By Rey Anthony Chiu
Anti-rabies advocates in exchange for medical health insurance, you bet.
While spending a sizable budget for medical health care (Medicare) insurance assistance, Loon Mayor Lloyd Peter Lopez figured out he could also ask a payback from his constituents.
In a PowerPoint presentation to Asian group visiting Bohol to study the province-wide anti-rabies prevention and eradication program implementation, Mayor Lopez bared the plan to engage more of his people to respond to the threat.
Lopez, who is also a physician by profession said the town has practically been alarmed by the unusually high population of stray dogs in his town, some canines taking their posts at key municipal hall alleys.
Loon was once of the first few Bohol towns that wholeheartedly adopted the campaign ahead, the mayor cognizant that he ought to have a head start.
Loon has got the most number of barangays in Bohol at 67, and in an anti-rabies saturation drive, local officials would need all the time they can get.
From an initial budget of P10T, Loon upped the anti-rabies fund to P90T the following year, the mayor reported in an apparent move to show the conviction of local officials about the threat.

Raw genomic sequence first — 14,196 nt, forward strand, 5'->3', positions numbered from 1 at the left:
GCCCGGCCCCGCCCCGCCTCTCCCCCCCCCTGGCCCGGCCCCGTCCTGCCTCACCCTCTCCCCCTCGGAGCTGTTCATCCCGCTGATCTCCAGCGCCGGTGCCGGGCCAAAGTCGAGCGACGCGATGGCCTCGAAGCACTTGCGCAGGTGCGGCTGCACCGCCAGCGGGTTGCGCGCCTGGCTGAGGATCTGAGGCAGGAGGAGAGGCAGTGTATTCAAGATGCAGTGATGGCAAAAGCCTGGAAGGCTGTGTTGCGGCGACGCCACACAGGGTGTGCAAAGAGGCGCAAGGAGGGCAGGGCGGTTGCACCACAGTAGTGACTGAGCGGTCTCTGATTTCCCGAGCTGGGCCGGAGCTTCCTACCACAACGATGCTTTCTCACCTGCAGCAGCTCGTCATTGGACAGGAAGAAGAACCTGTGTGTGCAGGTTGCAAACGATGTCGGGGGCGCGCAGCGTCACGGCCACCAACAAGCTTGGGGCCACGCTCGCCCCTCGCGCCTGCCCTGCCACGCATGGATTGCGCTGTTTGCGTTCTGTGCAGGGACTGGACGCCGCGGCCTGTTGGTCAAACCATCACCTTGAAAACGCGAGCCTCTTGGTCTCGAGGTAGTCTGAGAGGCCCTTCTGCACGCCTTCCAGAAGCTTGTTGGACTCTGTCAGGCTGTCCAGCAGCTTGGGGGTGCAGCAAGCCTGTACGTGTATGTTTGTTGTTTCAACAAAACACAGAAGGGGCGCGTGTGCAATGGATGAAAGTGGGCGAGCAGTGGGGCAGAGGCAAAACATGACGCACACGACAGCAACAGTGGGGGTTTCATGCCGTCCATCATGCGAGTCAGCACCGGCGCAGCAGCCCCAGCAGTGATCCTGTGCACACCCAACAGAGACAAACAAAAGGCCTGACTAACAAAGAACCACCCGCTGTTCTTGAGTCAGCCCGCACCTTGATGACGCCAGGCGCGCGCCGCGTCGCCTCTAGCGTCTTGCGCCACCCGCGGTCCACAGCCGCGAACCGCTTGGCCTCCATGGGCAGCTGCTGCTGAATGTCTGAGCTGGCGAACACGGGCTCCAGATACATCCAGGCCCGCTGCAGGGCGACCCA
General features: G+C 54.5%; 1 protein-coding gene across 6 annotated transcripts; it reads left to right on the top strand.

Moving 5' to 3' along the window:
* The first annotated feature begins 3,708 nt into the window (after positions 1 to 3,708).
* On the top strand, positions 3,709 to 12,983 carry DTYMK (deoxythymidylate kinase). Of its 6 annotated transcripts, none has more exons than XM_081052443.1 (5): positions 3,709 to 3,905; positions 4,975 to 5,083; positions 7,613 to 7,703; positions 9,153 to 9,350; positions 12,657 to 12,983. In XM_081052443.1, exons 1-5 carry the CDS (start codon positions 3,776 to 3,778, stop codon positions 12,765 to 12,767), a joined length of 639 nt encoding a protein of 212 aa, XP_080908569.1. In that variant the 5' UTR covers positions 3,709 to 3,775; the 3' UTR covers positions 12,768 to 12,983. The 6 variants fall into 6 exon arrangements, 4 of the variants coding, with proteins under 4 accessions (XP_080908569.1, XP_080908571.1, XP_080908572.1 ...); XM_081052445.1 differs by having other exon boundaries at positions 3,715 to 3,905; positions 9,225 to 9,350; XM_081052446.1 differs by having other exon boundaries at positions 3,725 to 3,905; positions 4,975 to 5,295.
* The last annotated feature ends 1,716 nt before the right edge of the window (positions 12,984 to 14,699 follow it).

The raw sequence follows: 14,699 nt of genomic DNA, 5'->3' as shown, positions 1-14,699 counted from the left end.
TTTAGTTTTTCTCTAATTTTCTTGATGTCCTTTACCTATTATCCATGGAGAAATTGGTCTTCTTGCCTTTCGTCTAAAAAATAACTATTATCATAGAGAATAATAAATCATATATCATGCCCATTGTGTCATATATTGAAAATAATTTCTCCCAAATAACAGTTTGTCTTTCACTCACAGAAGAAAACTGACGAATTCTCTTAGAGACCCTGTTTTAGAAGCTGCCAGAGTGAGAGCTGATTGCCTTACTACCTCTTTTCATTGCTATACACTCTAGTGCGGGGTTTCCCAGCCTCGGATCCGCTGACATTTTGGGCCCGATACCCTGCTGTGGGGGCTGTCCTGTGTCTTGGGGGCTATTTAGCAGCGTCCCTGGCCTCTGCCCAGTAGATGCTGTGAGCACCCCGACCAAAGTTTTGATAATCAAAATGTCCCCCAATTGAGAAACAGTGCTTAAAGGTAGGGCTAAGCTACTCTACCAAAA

Despite starting ahead, while many Loon residents expect a down in reported bite cases, the town registered almost double bite cases last year.
To this, Dr. Lopez attributed to the awareness people now reporting dog bite cases to get the vaccination, rather than getting traditional remedies instead.
Putting up a gallant stand against the magnanimous challenge of getting Loon Rabies Free by 2010, and with the lack of manpower to campaign for responsible dog ownership, the town dad has proposed getting the help from indigent insurance beneficiaries.
The move also earned the nod of Asian study tour group members noting that creative ways of getting to the aim of ridding the risk of rabies should not be limited to fund scarcity.